Following a multitude of ad-hoc firefighting arrangements and the 1666 Great Fire of London, various insurance companies established fire fighting units to fight fires that occurred in buildings that their respective companies had insured. As the demands grew on the primitive fire brigades they began to co-operate with each other until, on January 1, 1833, the London Fire Engine Establishment was formed under the leadership of James Braidwood [10]. With eighty firefighters and thirteen fire stations, the unit was still a private enterprise, funded by the insurance companies and as such was responsible mainly for saving material goods from fire. 1666 is often called Annus Mirabilis. ... Detail of painting from 1666 of the Great Fire of London by an unknown artist, depicting the fire as it would have appeared on the evening of Tuesday, 4 September from a boat in the vicinity of Tower Wharf. ... Insurance, in law and economics, is a form of risk management primarily used to hedge against the risk of a contingent loss. ... It has been suggested that this article or section be merged with Flame. ... January 1 is the first day of the calendar year in both the Julian and Gregorian calendars. ... 1833 was a common year starting on Tuesday (see link for calendar). ... James Braidwood (1800 - 1861) was the first director of the London fire brigade and is credited with the development of the modern fire service. ... It has been suggested that Firefighter Assist and Search Team be merged into this article or section. ... A fire station is a building or other area set aside for storage of firefighting apparatus i. ...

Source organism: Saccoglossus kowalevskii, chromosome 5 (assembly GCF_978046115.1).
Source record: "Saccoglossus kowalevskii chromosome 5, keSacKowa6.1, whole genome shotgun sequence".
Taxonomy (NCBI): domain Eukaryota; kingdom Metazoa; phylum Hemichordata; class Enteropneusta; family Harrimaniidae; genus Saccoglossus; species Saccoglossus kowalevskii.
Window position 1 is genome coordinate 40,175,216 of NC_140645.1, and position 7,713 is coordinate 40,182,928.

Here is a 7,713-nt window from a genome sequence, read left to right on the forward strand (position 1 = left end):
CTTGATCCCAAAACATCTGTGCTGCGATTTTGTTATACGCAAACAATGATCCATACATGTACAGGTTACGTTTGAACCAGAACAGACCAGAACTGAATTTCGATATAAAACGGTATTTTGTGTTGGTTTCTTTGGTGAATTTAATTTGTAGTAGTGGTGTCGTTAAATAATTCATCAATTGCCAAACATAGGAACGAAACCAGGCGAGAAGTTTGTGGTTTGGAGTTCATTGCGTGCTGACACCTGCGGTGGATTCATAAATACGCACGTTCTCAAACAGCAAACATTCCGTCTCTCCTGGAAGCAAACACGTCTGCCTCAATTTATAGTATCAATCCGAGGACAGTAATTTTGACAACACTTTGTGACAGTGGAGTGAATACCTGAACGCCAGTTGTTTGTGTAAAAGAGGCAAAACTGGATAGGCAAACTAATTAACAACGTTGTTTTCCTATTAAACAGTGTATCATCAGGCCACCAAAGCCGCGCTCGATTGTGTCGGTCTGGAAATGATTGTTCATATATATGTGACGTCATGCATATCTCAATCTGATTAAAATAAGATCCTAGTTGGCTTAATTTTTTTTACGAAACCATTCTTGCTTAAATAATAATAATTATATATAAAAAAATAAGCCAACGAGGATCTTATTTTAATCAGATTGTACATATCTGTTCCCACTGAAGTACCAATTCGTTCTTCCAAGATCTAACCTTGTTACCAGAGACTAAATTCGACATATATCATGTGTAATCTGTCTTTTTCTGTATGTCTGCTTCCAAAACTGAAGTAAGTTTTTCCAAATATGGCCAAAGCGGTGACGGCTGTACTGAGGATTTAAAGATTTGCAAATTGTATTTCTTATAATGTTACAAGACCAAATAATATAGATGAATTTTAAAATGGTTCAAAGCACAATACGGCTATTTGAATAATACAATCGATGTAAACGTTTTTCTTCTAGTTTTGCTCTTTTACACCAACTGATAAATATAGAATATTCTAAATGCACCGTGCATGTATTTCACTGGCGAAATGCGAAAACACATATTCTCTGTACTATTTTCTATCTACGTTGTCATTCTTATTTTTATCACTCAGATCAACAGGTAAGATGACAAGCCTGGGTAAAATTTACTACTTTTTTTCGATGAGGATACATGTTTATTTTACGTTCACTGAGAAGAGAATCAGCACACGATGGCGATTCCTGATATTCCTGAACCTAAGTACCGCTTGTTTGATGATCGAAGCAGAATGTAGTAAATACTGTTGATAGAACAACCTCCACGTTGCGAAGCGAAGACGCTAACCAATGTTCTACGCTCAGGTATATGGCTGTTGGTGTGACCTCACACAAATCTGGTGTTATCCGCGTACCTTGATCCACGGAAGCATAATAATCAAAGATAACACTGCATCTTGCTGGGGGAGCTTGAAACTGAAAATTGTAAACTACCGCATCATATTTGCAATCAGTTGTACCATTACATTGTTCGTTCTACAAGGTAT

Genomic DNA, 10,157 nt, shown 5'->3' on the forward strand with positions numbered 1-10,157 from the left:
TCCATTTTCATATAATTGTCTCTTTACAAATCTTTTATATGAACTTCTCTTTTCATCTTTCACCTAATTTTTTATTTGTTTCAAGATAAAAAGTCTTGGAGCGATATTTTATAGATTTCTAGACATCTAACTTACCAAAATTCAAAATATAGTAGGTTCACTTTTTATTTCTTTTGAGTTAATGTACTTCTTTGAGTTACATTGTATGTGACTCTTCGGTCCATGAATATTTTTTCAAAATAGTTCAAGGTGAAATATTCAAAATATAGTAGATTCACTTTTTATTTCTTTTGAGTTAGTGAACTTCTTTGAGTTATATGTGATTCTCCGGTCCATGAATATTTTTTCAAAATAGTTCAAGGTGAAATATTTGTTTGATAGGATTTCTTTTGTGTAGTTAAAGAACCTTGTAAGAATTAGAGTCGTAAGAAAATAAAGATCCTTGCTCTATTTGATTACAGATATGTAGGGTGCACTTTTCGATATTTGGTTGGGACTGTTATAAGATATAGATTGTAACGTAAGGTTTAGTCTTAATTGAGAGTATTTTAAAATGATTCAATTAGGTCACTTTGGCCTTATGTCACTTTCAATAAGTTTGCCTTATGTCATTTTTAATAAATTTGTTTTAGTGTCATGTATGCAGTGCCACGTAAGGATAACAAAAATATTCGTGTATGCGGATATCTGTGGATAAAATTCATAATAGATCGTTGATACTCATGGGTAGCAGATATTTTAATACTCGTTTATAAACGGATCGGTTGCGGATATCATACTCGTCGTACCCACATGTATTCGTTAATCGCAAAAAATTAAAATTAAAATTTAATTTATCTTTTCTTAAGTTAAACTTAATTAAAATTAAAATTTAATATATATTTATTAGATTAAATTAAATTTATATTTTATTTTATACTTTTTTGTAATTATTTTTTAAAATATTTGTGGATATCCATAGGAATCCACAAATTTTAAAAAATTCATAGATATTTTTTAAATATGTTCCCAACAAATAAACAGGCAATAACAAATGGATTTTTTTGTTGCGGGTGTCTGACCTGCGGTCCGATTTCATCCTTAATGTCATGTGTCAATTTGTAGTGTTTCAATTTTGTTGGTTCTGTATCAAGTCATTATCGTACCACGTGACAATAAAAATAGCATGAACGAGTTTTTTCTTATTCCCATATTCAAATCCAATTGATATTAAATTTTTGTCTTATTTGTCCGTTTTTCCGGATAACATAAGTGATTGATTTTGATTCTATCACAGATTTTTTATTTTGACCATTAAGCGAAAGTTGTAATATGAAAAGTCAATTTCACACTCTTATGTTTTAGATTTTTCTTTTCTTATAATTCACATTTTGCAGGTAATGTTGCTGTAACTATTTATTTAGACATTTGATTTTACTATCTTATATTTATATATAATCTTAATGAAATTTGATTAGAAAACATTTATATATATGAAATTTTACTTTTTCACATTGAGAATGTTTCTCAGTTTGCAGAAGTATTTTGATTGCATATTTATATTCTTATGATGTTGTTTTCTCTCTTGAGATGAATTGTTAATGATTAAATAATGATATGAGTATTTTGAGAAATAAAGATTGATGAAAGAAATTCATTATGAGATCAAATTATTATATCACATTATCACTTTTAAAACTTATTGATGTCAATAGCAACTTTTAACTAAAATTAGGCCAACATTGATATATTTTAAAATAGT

Several large fires, most notably at the Palace of Westminster in 1834 [10] and warehouses by the River Thames in 1861 [10], spurred the insurance companies to lobby the government to provide the Brigade at public expense and management. After due consideration, in 1865 the Metropolitan Fire Brigade Act was passed[10], creating the Metropolitan Fire Brigade under the leadership of Captain (later Sir) Eyre Massey Shaw. In 1904 the Brigade was officially renamed as the London Fire Brigade[10]. The Palace of Westminster, also known as the Houses of Parliament or Westminster Palace, in London, England is where the two Houses of the Parliament of the United Kingdom (the House of Lords and the House of Commons) meet to conduct their business. ... 1834 was a common year starting on Wednesday (see link for calendar). ... The Thames (pronounced //) is a river flowing through southern England, in its lower reaches flowing through London into the sea. ... 1861 (MDCCCLXI) was a common year starting on Tuesday (link with display the full calendar) of the Gregorian calendar (or a common year starting on Thursday of the Julian calendar) // January 1 - Benito Juárez captures Mexico City January 2 - Friedrich Wilhelm IV of Prussia dies and is succeeded by... 1865 (MDCCCLXV) is a common year starting on Sunday. ... The Metropolitan Fire Brigade is the operational arm of the Metropolitan Fire and Emergency Services Board which operates in the metropolitan area of Melbourne, the capital of the State of Victoria, Australia. ... Colorized photograph of Captain Shaw Captain Sir Eyre Massey Shaw (1830-1908) was the Superintendent of the Metropolitan Fire Brigade (now renamed the London Fire Brigade), and its predecessor, the London Fire Engine Establishment, from 1861 to 1891. ... Year 1904 (MCMIV) was a leap year starting on a Friday (see link for calendar). ...